Smokescreen for failing euro, or genuine cause for concern? ECB denies central bank currency war


Just how instrumental are domestic currency values to international business and import & export of goods and services?

According to the Austrian Central Bank’s governor Ewald Nowotny, there is no need for concern over the attempts by central banks to weaken their exchange rates to boost exports and inflation, clearly playing down the role that currency exchange rates play in the global economy.

“It would be wrong to assume that what is happening right now is a currency war,” Mr. Nowotny said at a conference of economists and central bankers at Goethe University at a time when the Euro is at a 12-year low, and is carrying the burden of vast external debt among European Union member states, is the sovereign currency of nations with up to 57% youth unemployment and has been the subject of the removal of the 1.20 peg against the Franc by the Swiss National Bank.

The safeguarding of Switzerland’s sovereign currency was the last in a series of central bank measures which indicate the woes which face the Euro, however to those within the Eurozone, the division is between the investors and general retail purchasers, who are witnessing the shrinking of the continental economy before them, and the central banks whose interest is to keep the gravy train running in conjunction with the socialist European Commission.

With the Euro today standing at 1.06 against the dollar, parity has almost been reached, however with the US only responsible for 99% external debt ratio compared to, for example, France’s 250%, and the US’s high number of strongly performing corporations and agricultural industry compared to the Eurozone’s strong reliance on IMF bailouts, welfare and continually shrinking output, there is a different perspective on each continental economy.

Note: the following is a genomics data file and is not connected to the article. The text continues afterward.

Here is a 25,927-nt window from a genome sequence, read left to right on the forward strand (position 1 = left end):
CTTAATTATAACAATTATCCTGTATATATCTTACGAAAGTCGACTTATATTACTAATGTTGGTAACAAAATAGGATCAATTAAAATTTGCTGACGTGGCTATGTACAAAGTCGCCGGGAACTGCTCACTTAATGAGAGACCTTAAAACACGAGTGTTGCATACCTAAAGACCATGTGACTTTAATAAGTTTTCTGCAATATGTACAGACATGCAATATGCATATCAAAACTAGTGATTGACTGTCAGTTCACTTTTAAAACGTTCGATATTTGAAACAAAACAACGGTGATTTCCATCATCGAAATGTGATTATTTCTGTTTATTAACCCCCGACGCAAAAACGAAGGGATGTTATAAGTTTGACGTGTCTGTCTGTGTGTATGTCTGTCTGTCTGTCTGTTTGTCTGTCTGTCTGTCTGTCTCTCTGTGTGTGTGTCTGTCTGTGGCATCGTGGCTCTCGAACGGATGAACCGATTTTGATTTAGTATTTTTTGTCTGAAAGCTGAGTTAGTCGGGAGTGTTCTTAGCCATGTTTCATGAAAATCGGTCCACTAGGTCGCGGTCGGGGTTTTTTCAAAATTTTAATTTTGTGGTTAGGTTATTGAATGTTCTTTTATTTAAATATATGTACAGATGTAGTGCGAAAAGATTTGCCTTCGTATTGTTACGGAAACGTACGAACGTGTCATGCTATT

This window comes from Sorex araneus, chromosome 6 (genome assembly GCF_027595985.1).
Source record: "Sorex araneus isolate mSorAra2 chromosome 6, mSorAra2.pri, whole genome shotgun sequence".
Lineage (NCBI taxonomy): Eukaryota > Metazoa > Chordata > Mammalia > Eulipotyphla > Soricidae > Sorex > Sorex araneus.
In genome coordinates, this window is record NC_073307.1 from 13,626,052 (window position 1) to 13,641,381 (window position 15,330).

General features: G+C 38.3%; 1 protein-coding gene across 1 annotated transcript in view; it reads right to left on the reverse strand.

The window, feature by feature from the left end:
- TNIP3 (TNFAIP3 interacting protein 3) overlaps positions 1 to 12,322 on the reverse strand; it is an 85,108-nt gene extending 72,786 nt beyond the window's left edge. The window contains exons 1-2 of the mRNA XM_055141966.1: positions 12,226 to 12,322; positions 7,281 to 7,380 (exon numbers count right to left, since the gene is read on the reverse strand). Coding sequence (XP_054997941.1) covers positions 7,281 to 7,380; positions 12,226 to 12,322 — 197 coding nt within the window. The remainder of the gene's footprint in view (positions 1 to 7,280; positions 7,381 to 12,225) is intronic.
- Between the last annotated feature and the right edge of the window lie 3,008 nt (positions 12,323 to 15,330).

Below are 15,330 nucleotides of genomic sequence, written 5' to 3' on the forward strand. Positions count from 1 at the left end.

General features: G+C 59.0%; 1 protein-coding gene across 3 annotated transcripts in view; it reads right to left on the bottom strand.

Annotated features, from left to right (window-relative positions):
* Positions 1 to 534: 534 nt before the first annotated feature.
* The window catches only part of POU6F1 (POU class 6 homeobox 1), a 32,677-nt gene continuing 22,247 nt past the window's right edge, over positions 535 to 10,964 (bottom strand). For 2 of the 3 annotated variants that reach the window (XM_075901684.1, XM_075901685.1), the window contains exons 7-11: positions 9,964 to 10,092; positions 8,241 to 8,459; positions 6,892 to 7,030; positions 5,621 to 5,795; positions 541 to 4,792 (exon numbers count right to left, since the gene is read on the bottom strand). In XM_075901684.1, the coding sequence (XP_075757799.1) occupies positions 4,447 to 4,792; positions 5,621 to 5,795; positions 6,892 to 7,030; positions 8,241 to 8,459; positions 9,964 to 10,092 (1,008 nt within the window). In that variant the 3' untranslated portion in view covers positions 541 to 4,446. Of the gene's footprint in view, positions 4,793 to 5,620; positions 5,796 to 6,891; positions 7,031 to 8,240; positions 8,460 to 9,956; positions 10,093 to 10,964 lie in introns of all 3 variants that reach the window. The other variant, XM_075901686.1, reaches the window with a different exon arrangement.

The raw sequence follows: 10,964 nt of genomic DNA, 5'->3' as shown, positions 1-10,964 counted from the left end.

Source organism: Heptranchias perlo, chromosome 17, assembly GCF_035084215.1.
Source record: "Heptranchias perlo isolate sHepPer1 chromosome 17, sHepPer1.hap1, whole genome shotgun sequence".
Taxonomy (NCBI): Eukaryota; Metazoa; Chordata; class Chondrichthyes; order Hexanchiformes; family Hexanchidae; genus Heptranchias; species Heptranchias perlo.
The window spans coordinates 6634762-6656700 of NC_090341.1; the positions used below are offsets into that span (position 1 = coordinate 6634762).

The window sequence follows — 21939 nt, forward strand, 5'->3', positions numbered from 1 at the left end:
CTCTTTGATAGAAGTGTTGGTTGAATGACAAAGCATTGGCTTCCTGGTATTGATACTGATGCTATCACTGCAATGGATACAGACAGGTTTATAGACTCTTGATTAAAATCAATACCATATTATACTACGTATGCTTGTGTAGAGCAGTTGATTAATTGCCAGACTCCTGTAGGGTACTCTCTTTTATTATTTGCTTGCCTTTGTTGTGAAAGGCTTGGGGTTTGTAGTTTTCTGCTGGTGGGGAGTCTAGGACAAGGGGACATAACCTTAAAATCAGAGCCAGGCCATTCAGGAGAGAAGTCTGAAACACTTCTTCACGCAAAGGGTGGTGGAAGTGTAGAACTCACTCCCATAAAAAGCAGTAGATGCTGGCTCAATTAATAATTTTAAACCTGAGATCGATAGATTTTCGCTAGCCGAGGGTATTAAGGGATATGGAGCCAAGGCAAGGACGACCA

The United States has a small government, whereas the European Commission is vast and dependent, as demonstrated by the continual injections required from the IMF.

Governor Nowotny, according to a report by the Wall Street Journal, said that there have been large currency fluctuations in the past and that recent developments are “not something that is totally unusual.”

“Exchange rates are relevant but they are not a major dominant factor” for the global economy, he said.

Mr. Nowotny said Greece was an example of a country that wouldn’t benefit much from a devalued exchange rate. Even if Greece weren’t in the eurozone and had its own devalued currency, he said, “Would that be helpful? I doubt it very much.”

This is indeed debatable, as the European Central Bank is currently exposed to 190 billion euros of debt as a result of the bonds which were bought and then secured on very risky collateral – the Greek banks which are now also in dire straits.

This represents a large percentage of the European Central Bank’s 340 billion Euro capitalization which means that, bearing in mind the which is led by a rebellious prime minister who has no intention of paying the debt, if Greece exits, the European Central Bank’s exposure could be quite catastrophic to the value, and indeed the future, of the European single currency.

Meanwhile, whilst dependency and bailouts proliferate the European economy, China is expanding its yuan clearing centers into free-market economies, most notably Sydney, Australia, which gained a yuan clearing agreement at the end of last year, facilitating easier trade between the West and the manufacturing and economic powerhouses of the Far East.

 

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Smokescreen for failing euro, or genuine cause for concern? ECB denies central bank currency war

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